SAfS Logo

Print page

You are here: Home > Resources > Suffragettes > Emmeline Pankhurst > Statement by Mr W Thomson

Source 1: Statement by Mr William Thomson

Mr William Thomson witnessed the arrest of Emmeline Pankhurst at St Andrew's Hall in Glasgow. His statement, titled 'The Demoralizing Influence of the Glasgow Riot', went before the Magistrates Committee. He considers the far-reaching implications of answering violent protest with more violence.

There are four pages to Mr Thomson's statement. Only the first page is shown here (with a transcript below). Print a transcript of the full statement as a word document (Rich Text Format, 20KB, new window).

Link to background information on suffragettes in Scotland

Statement made by Mr William Thomson, Kelvinside, Glasgow

First page of Statement made by Mr William Thomson, Kelvinside, Glasgow following the riot in St Andrew's Hall, National Records of Scotland reference: HH55/336/57


The Demoralizing influence of the Glasgow Riot

Without touching the question of responsibility I wish to say a few words on the Glasgow Suffrage Riot from the point of view of its demoralising influence on everybody concerned. To set large detachments of police to storm a hall or its platform in order to secure a single individual conscientiously supported by a meeting that embraces a large part of the elite of the citizens must at all times be a hazardous trial of the moral qualities of the men on whom that work is imposed. But when the assailed are wholly women, mostly tenderly nurtured, and well educated, the risk of demoralisation is enormously increased. And accordingly it is perhaps not wonderful that the Glasgow police, feeling themselves to be employed on a degrading mission, and irritated, as will happen, by the very feebleness of the handful of women who put up nevertheless such a spirited resistance, lost their heads, and did deeds of which right thinking men can only be ashamed. And if this was the pitiful quandary of the police, it is impossible for the authorities, for the Scotch Secretary, for the Government or for the House of Commons or for the Magistrates of this City to feel any pride in such exploits as the Glasgow raid. To do so would argue a peculiar meanness of spirit not yet common among men. To feel neither proud nor ashamed but simply callous, is unfortunately all too common at this opening of a new century. It is none the less an evidence of degradation. The next class prejudicially affected are those of brutal instincts - see their unsigned letters in the newspapers - to whom the spectacle of stalwart policemen smiting slightly/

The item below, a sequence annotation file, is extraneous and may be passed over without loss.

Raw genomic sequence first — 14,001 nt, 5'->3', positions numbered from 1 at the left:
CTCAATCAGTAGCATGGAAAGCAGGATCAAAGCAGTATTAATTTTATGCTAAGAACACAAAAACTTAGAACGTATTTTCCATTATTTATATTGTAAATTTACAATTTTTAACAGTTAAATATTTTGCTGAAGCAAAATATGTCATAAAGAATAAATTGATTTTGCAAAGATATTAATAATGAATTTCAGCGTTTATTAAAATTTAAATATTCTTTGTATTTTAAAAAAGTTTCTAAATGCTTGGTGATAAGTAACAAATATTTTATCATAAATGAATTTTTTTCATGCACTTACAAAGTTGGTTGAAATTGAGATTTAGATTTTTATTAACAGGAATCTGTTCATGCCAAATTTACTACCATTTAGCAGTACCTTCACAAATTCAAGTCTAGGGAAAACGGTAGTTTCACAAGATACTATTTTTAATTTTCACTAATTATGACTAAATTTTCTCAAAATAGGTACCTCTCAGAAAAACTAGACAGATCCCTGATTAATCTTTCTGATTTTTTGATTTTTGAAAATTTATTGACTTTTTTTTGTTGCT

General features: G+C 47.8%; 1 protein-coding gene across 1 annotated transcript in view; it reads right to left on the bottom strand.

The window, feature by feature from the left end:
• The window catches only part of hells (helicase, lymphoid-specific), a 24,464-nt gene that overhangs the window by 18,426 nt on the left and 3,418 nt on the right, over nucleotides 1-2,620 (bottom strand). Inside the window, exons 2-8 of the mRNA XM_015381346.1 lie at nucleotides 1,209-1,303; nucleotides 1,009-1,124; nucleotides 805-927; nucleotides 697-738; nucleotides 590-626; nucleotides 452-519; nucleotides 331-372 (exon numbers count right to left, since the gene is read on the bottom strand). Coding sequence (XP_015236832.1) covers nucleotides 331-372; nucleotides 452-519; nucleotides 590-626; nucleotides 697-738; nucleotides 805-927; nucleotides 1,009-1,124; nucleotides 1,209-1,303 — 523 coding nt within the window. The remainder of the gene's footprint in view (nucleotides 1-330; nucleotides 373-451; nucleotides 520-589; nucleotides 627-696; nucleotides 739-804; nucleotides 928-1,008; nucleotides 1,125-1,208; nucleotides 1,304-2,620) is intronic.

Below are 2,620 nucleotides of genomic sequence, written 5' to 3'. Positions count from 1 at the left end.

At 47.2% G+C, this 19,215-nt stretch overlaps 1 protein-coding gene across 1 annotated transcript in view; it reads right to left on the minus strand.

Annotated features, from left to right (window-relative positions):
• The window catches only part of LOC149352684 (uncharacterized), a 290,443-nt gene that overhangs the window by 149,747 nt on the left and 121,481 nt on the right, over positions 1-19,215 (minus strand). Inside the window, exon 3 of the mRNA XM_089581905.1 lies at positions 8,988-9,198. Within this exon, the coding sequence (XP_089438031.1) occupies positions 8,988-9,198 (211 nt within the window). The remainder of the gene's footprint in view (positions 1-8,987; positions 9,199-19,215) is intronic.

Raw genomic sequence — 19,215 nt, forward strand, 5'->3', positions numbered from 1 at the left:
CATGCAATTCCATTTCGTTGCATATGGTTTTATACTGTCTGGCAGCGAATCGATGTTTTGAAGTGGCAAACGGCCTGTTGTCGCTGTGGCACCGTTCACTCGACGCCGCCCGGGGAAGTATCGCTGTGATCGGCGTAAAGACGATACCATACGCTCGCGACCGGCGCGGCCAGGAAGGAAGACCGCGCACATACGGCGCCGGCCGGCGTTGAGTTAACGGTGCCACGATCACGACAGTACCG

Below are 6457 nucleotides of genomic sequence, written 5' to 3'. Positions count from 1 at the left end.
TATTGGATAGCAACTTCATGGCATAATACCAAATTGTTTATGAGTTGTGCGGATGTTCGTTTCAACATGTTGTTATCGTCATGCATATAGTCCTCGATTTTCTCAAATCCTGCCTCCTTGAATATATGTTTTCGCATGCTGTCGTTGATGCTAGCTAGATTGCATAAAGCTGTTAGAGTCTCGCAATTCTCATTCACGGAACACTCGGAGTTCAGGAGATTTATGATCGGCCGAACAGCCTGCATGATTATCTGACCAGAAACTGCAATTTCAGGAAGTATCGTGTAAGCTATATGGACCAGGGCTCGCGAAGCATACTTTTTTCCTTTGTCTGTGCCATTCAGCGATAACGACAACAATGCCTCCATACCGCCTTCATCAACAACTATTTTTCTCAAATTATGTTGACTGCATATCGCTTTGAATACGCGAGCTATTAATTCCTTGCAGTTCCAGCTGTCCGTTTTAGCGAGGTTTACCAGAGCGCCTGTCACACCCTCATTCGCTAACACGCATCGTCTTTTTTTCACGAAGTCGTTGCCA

(National Records of Scotland reference: HH55/336/57)

Print the transcript for the full statement as a word document (Rich Text Format, 20KB, new window).




Terms of use | Privacy | Copyright | Site Map

© Crown copyright: National Records of Scotland